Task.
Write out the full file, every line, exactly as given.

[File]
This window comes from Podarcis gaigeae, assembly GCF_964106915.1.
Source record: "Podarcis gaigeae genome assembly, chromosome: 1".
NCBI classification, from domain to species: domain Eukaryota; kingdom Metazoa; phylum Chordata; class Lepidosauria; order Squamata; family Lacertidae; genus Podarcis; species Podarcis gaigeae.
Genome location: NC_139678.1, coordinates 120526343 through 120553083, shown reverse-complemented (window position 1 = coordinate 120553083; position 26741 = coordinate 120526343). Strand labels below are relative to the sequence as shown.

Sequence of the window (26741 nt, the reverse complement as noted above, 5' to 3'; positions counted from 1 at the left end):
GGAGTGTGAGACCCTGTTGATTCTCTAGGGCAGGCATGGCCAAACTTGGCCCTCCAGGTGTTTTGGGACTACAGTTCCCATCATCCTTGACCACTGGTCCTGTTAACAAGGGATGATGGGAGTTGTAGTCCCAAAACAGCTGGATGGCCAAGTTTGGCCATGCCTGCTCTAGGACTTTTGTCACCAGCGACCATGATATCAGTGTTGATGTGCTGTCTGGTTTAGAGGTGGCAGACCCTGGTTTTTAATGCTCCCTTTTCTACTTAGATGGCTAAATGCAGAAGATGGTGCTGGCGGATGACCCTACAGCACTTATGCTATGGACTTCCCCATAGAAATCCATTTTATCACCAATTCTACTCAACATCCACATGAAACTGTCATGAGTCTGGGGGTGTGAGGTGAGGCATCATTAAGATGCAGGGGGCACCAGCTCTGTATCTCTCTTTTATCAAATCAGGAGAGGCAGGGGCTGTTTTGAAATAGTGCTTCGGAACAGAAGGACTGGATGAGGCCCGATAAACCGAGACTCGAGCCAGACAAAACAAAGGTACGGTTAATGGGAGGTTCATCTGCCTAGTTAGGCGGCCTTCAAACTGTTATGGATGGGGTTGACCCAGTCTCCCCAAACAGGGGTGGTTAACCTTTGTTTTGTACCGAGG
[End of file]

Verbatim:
This window comes from Podarcis gaigeae, assembly GCF_964106915.1.
Source record: "Podarcis gaigeae genome assembly, chromosome: 1".
NCBI classification, from domain to species: domain Eukaryota; kingdom Metazoa; phylum Chordata; class Lepidosauria; order Squamata; family Lacertidae; genus Podarcis; species Podarcis gaigeae.
Genome location: NC_139678.1, coordinates 120526343 through 120553083, shown reverse-complemented (window position 1 = coordinate 120553083; position 26741 = coordinate 120526343). Strand labels below are relative to the sequence as shown.

Sequence of the window (26741 nt, the reverse complement as noted above, 5' to 3'; positions counted from 1 at the left end):
GGAGTGTGAGACCCTGTTGATTCTCTAGGGCAGGCATGGCCAAACTTGGCCCTCCAGGTGTTTTGGGACTACAGTTCCCATCATCCTTGACCACTGGTCCTGTTAACAAGGGATGATGGGAGTTGTAGTCCCAAAACAGCTGGATGGCCAAGTTTGGCCATGCCTGCTCTAGGACTTTTGTCACCAGCGACCATGATATCAGTGTTGATGTGCTGTCTGGTTTAGAGGTGGCAGACCCTGGTTTTTAATGCTCCCTTTTCTACTTAGATGGCTAAATGCAGAAGATGGTGCTGGCGGATGACCCTACAGCACTTATGCTATGGACTTCCCCATAGAAATCCATTTTATCACCAATTCTACTCAACATCCACATGAAACTGTCATGAGTCTGGGGGTGTGAGGTGAGGCATCATTAAGATGCAGGGGGCACCAGCTCTGTATCTCTCTTTTATCAAATCAGGAGAGGCAGGGGCTGTTTTGAAATAGTGCTTCGGAACAGAAGGACTGGATGAGGCCCGATAAACCGAGACTCGAGCCAGACAAAACAAAGGTACGGTTAATGGGAGGTTCATCTGCCTAGTTAGGCGGCCTTCAAACTGTTATGGATGGGGTTGACCCAGTCTCCCCAAACAGGGGTGGTTAACCTTTGTTTTGTACCGAGG